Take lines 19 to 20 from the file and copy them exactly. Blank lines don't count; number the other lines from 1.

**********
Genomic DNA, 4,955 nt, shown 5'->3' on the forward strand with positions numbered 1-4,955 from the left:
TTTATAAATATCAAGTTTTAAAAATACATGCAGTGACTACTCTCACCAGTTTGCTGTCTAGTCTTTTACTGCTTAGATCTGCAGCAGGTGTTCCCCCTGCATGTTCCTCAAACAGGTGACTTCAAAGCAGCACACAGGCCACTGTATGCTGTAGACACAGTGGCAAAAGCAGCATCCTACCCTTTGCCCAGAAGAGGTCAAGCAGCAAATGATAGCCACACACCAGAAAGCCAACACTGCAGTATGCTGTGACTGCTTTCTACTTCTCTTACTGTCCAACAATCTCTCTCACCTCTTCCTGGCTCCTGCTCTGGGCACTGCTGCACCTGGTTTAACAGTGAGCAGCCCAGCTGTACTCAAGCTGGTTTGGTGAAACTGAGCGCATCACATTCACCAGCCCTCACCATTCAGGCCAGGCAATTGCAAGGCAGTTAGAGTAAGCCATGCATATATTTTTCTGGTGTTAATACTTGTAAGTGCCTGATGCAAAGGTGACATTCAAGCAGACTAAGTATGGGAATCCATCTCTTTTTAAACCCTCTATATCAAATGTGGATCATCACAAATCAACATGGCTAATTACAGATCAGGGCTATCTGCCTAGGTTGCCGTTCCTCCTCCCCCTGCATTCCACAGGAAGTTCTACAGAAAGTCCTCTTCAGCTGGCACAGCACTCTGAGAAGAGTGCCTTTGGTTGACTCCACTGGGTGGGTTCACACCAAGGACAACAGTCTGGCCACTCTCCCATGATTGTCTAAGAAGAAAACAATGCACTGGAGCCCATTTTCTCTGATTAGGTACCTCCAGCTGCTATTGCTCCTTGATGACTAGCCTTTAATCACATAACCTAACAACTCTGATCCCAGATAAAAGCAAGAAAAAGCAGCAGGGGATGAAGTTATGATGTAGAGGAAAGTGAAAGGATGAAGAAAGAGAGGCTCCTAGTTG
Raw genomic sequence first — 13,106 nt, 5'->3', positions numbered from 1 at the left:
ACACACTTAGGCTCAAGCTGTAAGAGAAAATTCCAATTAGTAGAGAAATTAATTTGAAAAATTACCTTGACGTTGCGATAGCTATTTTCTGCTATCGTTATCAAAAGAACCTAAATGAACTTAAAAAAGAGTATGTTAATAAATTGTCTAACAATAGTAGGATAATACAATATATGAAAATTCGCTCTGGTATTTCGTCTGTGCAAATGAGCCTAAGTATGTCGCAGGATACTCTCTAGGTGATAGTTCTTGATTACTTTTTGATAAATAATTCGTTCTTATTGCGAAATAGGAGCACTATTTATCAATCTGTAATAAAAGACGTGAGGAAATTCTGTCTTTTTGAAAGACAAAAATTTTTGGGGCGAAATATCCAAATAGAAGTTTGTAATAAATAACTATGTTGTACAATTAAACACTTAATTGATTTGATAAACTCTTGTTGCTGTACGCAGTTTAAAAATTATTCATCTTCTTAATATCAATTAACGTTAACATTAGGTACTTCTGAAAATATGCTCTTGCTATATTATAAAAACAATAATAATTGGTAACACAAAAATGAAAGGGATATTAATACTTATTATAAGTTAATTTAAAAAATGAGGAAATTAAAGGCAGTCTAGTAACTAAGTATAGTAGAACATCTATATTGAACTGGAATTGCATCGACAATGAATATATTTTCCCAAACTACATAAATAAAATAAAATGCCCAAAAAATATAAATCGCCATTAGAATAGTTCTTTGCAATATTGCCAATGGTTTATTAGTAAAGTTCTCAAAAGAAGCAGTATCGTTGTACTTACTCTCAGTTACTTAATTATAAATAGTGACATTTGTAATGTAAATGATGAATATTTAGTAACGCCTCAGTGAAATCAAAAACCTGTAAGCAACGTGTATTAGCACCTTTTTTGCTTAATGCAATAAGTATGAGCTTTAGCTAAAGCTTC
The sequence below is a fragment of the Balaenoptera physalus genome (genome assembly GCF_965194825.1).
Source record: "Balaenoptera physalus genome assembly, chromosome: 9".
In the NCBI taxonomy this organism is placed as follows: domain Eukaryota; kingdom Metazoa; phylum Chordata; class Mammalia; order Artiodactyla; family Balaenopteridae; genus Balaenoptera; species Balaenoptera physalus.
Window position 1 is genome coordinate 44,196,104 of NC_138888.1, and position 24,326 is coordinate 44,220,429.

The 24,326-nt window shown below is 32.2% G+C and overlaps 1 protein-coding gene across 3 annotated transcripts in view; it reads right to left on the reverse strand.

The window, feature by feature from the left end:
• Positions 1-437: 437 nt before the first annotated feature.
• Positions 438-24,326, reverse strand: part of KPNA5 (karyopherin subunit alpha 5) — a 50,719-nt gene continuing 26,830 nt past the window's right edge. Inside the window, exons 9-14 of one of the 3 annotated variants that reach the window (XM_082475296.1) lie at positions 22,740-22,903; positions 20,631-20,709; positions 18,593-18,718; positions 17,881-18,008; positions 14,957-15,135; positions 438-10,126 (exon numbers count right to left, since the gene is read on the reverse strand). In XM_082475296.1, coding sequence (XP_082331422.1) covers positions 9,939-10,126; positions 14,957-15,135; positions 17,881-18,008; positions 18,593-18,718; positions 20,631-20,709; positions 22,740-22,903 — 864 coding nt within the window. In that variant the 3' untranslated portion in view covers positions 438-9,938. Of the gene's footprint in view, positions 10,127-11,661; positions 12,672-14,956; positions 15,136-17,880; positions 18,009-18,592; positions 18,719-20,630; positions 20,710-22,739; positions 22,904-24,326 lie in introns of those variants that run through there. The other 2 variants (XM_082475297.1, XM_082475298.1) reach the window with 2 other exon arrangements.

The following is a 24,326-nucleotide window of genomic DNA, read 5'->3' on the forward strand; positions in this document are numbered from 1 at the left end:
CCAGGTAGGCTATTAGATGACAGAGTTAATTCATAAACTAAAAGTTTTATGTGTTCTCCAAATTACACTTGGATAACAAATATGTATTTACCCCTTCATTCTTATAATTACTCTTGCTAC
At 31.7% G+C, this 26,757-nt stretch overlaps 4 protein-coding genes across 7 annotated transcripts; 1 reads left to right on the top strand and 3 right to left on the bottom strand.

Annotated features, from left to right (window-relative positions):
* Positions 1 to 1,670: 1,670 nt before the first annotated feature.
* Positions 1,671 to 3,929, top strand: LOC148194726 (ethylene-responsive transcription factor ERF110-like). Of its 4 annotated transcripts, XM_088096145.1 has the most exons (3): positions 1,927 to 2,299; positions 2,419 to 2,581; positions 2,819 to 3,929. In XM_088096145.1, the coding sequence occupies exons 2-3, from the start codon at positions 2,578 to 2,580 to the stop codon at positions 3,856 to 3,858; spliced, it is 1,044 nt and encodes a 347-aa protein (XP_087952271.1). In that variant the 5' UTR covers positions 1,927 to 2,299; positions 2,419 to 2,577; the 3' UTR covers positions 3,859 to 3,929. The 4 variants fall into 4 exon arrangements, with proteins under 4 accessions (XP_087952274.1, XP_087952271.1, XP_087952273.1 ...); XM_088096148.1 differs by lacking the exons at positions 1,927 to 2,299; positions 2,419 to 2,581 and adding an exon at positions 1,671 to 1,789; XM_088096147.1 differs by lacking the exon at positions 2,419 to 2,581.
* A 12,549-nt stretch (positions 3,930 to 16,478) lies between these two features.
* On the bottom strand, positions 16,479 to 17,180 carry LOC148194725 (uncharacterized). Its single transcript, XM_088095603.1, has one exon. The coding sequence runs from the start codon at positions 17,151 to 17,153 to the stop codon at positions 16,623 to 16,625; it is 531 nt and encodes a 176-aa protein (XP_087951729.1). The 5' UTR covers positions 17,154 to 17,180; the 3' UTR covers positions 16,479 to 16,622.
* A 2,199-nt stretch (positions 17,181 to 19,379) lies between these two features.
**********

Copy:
* A 12,549-nt stretch (positions 3,930 to 16,478) lies between these two features.
* On the bottom strand, positions 16,479 to 17,180 carry LOC148194725 (uncharacterized). Its single transcript, XM_088095603.1, has one exon. The coding sequence runs from the start codon at positions 17,151 to 17,153 to the stop codon at positions 16,623 to 16,625; it is 531 nt and encodes a 176-aa protein (XP_087951729.1). The 5' UTR covers positions 17,154 to 17,180; the 3' UTR covers positions 16,479 to 16,622.